What is a scene and how many you will need? The difference between scenes and sluglines. Put your scenes on trial for their lives! Using "Jaws" we'll look at beats within a scene. Scene DNA. Creating set pieces and high concept scenes. A famous director talks about creating memorable scenes. 12 ways to create new scenes. Creating unexpected scenes. Use dramatic tension to supercharge your scenes. Plants and payoffs in scenes. Plus transitions and buttons and the all important "flow"... and more! Over 65,000 words! Print version was 48 pages, Kindle version is around 210 pages!
Expanded version with more techniques to flesh out your Supporting Characters and make them individuals. Using the hit movie BRIDESMAIDS as well as other comedies like THE HANGOVER and TED and HIGH FIDELITY and
40 YEAR OLD VIRGIN and many other examples we look at ways to make your Supporting Characters come alive on the page.
Print version was 48 pages, Kindle version is around 170 pages!
Expanded version with more techniques to help you through the desert of Act Two! Subjects Include: What Is Act Two? Inside Moves, The 2 Ps: Purpose & Pacing, The 4Ds: Dilemma, Denial, Drama and Decision, Momentum, the Two Act Twos, Subplot Prisms, Deadlines, Drive, Levels Of Conflict, Escalation, When Act Two Begins and When Act Two Ends, Scene Order, Bite Sized Pieces, Common Act Two Issues, Plot Devices For Act Two, and dozens of others. Over 67,000 words (that’s well over 200 pages) of tools and techniques to get you through the desert of Act Two alive!
Print version was 48 pages, Kindle version is well over 200 pages!
The First Ten Pages Of Your Screenplay Are Critical, But What About The Last 10 Pages?
Creating the perfect ending to your story! This 100,000 word book shows you how to end your story with a bang, rather than a whimper. Everything from Resolution Order to Act Three Tools to Happy or Sad Endings? to How The Beginning Of Your Story Has Clues To The Ending (in case you were having trouble figuring out how the story should end) to Falling Action to How To Avoid Bad Endings to Writing The Perfect Twist Ending to Setting Up Sequels & Series to Emotional Resolutions to How To Write Post Credit Sequences to Avoiding Deus Ex Machinas, to 20 Different Types Of Ends (and how to write them) and much more! Everything about endings for your screenplay or novel!
Loglines, Treatments, Pitching, Look Books, Pitch Decks, One Pagers, Rip-O-Matics?
You have written a brilliant 110 page screenplay, but how do you get anyone to read it? You need to distill it down into some form of verbal moonshine or story rocket fuel that will ignite that bored development executive or manager or agent and get them to request your screenplay. But how do you shrink those 110 pages into a 25 word logline or a 2 minute elevator pitch or a one page synopsis or a short paragraph? This 100,000 word book shows you how! Everything you need to know! From common logline mistakes (and how to solve them) to how your pitch can reveal story problems to the 4 types of pitches!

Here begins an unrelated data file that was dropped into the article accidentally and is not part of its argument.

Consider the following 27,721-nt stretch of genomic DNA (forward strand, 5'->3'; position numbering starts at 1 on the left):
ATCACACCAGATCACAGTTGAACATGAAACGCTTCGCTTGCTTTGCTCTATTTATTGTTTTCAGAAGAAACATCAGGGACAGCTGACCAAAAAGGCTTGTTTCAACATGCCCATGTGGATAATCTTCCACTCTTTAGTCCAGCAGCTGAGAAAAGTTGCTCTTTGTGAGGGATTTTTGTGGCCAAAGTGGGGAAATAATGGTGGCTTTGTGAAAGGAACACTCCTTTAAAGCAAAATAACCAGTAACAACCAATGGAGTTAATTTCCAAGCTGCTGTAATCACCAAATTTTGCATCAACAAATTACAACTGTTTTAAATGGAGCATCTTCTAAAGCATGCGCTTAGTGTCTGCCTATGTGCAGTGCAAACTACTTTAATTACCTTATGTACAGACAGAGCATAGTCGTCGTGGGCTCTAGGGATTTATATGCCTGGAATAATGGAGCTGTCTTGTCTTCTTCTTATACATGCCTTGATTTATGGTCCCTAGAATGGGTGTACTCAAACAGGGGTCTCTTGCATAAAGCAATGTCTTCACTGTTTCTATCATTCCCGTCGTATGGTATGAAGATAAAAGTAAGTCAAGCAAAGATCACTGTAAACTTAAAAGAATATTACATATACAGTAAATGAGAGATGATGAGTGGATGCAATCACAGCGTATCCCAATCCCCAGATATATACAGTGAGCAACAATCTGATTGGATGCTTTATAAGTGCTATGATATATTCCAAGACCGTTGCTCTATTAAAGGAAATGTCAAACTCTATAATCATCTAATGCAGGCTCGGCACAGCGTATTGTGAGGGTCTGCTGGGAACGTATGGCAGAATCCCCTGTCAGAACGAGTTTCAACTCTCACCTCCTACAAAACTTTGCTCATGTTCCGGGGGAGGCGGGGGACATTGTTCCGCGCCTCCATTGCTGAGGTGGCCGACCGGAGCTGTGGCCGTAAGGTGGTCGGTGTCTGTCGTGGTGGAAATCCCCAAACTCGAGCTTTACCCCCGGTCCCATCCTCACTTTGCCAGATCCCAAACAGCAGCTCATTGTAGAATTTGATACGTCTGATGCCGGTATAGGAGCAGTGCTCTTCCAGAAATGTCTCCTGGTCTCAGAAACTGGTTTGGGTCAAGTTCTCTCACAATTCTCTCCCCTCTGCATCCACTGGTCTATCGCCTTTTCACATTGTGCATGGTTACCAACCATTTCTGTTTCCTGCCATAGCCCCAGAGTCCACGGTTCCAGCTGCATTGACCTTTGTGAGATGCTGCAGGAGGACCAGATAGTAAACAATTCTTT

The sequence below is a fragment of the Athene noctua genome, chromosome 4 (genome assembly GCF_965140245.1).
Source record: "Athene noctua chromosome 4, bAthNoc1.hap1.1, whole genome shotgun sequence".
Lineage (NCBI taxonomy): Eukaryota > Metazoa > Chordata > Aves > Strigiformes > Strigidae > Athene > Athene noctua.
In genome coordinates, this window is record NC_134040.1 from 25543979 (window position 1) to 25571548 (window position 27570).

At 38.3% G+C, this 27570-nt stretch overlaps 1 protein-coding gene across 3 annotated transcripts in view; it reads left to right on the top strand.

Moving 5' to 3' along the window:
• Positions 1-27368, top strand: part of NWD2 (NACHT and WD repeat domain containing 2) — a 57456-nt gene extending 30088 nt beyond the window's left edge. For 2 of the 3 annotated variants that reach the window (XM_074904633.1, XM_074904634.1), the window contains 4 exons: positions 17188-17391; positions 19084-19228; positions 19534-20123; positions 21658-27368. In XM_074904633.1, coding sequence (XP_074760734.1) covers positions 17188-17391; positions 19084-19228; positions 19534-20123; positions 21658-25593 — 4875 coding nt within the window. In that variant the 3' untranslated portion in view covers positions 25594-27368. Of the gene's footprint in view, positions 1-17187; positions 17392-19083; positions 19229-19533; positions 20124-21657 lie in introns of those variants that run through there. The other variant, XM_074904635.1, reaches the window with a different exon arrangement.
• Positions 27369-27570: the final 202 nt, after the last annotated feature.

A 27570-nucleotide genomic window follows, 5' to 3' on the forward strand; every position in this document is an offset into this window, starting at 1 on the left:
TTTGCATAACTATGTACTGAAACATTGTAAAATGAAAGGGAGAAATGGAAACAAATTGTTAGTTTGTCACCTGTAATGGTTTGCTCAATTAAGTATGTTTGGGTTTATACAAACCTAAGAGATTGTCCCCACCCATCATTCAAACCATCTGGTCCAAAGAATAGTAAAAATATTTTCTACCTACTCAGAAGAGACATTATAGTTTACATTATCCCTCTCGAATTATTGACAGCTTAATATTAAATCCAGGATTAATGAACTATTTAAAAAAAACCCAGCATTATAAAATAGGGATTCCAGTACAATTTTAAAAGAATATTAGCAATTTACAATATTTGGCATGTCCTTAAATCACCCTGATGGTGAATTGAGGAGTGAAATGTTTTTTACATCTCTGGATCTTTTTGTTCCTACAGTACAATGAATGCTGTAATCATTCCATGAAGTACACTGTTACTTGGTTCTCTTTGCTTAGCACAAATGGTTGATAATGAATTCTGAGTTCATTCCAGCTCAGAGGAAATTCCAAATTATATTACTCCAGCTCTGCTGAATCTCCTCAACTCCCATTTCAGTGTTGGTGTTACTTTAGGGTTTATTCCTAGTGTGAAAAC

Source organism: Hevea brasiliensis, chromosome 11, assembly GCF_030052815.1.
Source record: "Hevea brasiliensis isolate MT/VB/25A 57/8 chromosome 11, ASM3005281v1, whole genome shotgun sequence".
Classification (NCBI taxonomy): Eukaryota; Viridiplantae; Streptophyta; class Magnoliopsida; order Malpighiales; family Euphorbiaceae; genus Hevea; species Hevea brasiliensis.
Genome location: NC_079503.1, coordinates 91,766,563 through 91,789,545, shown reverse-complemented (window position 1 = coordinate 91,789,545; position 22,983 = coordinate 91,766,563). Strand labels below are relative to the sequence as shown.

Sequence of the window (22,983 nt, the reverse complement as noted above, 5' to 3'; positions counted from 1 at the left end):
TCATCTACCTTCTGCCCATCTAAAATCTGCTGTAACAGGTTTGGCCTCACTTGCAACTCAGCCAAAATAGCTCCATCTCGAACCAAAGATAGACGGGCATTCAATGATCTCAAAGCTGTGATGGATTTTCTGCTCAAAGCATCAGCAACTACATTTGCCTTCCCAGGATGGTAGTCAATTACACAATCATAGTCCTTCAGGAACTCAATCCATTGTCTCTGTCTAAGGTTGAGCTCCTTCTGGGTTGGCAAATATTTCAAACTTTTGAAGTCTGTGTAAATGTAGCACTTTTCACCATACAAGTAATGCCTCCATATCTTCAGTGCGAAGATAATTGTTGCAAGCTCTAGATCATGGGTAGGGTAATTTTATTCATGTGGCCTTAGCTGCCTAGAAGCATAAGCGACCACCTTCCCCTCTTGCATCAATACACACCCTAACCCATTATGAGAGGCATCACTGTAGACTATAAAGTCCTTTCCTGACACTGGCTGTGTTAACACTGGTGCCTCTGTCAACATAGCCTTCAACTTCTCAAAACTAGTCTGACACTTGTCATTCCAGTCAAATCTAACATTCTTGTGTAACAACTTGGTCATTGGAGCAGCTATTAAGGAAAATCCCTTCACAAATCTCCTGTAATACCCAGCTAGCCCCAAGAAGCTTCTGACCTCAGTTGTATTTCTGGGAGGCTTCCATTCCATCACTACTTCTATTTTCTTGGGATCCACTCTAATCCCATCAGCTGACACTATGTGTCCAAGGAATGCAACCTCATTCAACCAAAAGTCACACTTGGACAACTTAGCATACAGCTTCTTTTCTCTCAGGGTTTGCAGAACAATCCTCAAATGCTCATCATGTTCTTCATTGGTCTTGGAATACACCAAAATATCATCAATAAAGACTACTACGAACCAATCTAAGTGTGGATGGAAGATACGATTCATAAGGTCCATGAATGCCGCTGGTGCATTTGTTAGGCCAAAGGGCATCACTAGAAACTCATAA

Should really be called the BUSINESS BLUE BOOK because it covers almost everything you will need to
know for your screenwriting career: from thinking like a producer and learning to speak their language,
to query letters and finding a manager or agent, to making connections (at home and in Hollywood) and
networking, to the different kinds of meetings you are will have at Studios, to the difference between
a producer and a studio, to landing an assignment at that meeting and what is required of you when you
are working under contract, to contracts and options and lawyers and... when to run from a deal!
Information you can use *now* to move your career forward! It's all here in the Biggest Blue Book yet!
Print version was 48 pages, Kindle version is over 400 pages!
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* * * Buy It!
IT'S BACK! SECRETS OF ACTION SCREENWRITING
Over 460 pages packed with tips and techniques.
write a plot twist,
the four kinds of suspense (and how to create it), reversals, ten ways to invent new action scenes, secrets and lies,
creating the ultimate
villain, five kinds of love interests, MORE!CLICK HERE!
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MY OTHER SITES
B MOVIE WORLD Cult Films, Exploitation, Bikers & Women In Prison, Monster Movies.
E BOOKS: New Blue Books and Novelettes!
I am expanding all of the Blue Books from around 44 pages of
text to around 200 pages! Some are over 250 pages! See what is availabale and what is coming soon!Also, I've been writing Novelletes and there
will soon be novels. E BOOKS: BLUE BOOKS & NOVELLETES
BOOKLETS & PRODUCTS
FIRST STRIKE BLUE BOOKS
Each Blue Book is 48
pages and focuses on a different aspect of screenwriting. Dialogue. Visual Storytelling. Your First Ten Pages. Act 2 Booster. Protagonists. Great Endings. Seventeen Blue Books now available!